‘No Plans’ To Sell TikTok, ByteDance Insists

ByteDance, the Chinese internet company, has declared it has no plans to sell TikTok after a new US law imposed a deadline for it to divest from the enormously popular video platform or have it banned in the US.

US lawmakers imposed the nine-month deadline on national security grounds, claiming that TikTok can be used by the Chinese government for espionage and propaganda as long as it is owned by ByteDance.

The Information, a tech-focused US news site, stated that ByteDance was considering selling TikTok without the sophisticated secret algorithm that recommends content to its more than one billion viewers worldwide.

ByteDance denied it was considering a sale.

“Foreign media reports about ByteDance exploring the sale of TikTok are untrue,” the company posted Thursday on Toutiao, a Chinese-language platform it owns.

“ByteDance does not have any plans to sell TikTok.”

TikTok has been a political and diplomatic hot potato for years, beginning with former President Donald Trump’s administration’s unsuccessful attempt to prohibit it.

It has categorically rejected any ties to the Chinese government, stating that it has not and will not share US customer data with China.

TikTok claims to have invested approximately $1.5 billion on “Project Texas,” which involves storing US customer data in the United States.

Critics argue that the data is only part of the issue, and that the TikTok recommendation algorithm — the “secret sauce” to its success — must be separated from ByteDance.

TikTok CEO Shou Zi Chew has stated that the company will take the fight against the new rule to court, although some experts believe that for the US Supreme Court, national security concerns may outweigh free expression protections.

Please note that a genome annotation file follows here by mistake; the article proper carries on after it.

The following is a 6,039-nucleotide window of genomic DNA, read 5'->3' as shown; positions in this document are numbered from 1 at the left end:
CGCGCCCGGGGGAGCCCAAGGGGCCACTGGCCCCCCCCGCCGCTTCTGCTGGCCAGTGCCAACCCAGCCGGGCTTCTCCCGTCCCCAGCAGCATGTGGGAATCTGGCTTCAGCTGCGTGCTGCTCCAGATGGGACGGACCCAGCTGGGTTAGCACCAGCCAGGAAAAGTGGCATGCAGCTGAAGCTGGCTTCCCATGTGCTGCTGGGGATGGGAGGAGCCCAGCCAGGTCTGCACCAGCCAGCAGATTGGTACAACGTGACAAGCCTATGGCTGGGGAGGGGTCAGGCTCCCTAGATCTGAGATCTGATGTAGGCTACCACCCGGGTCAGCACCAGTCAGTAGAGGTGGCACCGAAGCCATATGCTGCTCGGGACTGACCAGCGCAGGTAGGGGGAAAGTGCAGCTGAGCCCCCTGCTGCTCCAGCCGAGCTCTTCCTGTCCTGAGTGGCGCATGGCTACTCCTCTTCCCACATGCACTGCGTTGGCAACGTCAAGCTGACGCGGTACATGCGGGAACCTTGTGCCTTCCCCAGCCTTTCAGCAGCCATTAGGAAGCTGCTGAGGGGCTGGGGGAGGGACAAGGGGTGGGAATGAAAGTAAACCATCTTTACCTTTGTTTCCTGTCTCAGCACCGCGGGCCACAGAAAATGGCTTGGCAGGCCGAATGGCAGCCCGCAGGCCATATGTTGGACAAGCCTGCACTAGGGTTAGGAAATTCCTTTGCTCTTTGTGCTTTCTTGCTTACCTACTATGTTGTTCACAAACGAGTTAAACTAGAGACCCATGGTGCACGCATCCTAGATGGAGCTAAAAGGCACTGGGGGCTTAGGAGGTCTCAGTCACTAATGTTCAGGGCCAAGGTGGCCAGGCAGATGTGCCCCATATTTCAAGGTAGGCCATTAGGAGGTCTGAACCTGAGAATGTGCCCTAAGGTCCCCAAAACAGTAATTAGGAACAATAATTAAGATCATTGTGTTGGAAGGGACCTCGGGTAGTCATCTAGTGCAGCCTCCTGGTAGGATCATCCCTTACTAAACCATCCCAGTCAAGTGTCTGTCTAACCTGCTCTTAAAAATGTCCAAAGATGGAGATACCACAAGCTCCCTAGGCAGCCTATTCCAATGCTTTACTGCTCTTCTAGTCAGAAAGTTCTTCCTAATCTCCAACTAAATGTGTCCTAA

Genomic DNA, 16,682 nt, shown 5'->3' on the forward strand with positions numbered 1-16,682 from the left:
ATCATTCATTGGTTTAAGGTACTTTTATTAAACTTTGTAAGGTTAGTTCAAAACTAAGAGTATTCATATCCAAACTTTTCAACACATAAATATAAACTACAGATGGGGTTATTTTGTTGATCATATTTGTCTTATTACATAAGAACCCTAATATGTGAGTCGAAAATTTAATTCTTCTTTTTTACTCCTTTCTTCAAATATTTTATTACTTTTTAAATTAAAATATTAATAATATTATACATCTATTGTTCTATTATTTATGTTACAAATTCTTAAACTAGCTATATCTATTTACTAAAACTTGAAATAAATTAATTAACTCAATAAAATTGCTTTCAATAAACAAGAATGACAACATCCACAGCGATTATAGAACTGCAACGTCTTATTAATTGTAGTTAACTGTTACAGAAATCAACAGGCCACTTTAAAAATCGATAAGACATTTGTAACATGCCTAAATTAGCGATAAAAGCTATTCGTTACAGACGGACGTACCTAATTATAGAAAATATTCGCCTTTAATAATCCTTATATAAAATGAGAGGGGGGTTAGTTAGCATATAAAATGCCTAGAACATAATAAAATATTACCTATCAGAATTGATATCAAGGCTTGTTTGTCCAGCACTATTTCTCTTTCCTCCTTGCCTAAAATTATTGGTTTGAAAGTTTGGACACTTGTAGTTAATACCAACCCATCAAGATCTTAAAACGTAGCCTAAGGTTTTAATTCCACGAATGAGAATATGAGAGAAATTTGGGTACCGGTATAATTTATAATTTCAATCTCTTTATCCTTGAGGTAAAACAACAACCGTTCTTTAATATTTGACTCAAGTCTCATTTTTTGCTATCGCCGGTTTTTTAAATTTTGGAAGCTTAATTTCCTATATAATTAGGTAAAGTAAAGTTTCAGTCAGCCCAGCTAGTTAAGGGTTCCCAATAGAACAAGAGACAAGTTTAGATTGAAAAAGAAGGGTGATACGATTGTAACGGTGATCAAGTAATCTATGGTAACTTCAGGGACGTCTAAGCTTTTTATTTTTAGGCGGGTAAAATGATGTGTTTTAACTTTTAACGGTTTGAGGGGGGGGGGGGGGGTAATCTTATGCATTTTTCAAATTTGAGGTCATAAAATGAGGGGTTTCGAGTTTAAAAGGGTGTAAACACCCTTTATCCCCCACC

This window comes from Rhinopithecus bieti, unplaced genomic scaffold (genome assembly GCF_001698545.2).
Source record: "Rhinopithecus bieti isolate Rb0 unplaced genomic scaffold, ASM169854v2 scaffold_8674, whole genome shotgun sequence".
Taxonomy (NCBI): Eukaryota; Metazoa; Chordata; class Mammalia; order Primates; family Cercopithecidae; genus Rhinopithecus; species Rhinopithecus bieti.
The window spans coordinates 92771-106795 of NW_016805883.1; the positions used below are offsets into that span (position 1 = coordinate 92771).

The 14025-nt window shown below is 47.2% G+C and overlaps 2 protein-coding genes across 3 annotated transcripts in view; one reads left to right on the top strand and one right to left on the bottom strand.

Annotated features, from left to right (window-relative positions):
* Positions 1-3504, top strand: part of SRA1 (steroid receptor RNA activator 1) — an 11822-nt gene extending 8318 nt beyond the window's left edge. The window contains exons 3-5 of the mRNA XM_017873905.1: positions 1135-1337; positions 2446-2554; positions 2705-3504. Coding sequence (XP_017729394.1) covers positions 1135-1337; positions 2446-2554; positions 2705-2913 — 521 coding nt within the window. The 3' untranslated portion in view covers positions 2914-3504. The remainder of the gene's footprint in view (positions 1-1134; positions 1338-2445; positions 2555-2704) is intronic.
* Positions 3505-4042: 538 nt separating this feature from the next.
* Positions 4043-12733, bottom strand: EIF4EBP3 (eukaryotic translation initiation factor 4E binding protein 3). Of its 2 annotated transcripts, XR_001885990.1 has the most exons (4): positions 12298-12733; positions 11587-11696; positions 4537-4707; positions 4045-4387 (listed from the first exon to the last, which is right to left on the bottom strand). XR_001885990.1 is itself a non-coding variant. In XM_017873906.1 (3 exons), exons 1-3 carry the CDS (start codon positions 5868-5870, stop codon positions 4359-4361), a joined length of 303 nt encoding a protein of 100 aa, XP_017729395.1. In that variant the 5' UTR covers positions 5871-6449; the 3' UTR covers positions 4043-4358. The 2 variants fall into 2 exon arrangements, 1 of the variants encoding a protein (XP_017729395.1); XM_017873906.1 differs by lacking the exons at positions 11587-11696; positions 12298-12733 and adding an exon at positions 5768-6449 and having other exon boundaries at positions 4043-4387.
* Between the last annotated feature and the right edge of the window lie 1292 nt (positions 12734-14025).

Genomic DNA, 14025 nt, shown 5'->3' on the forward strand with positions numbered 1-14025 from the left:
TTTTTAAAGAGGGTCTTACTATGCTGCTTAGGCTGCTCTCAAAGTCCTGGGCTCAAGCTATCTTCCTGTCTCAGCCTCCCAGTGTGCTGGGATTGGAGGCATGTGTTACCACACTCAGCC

Bullish investors 

TikTok’s estimated price is in the tens of billions of dollars, and any forced sale would cause significant issues.

Among companies with vast pockets, US digital behemoths such as Instagram parent Meta or Google would likely be barred from purchasing the app because to competition concerns.

Furthermore, many investors see TikTok’s recommendation system as its most important feature.

However, any sale of such technology by a Chinese company would require Beijing’s consent, as such algorithms were classed as protected technology following Trump’s effort to ban TikTok in 2020.

Beijing has so far expressed strong opposition to any forced sale of TikTok, stating that it will take all necessary steps to defend Chinese enterprises.

While TikTok has become a global phenomenon, analysts and investors believe it accounts for a minor portion of ByteDance’s revenue.

In recent years, ByteDance has experienced tremendous expansion, emerging as one of the world’s most valuable enterprises. Its overseas investors include US corporations General Atlantic and SIG, as well as Japan’s SoftBank, who have holdings worth billions.

“TikTok US is a very small part of the overall business. It is an exciting part of the story, for sure, but… relative to the overall size, it’s a very small part,” ByteDance investor Mitchell Green, of US-based Lead Edge Capital, told CNBC television last month.

“If it was kicked out of the US, we would not sell.”

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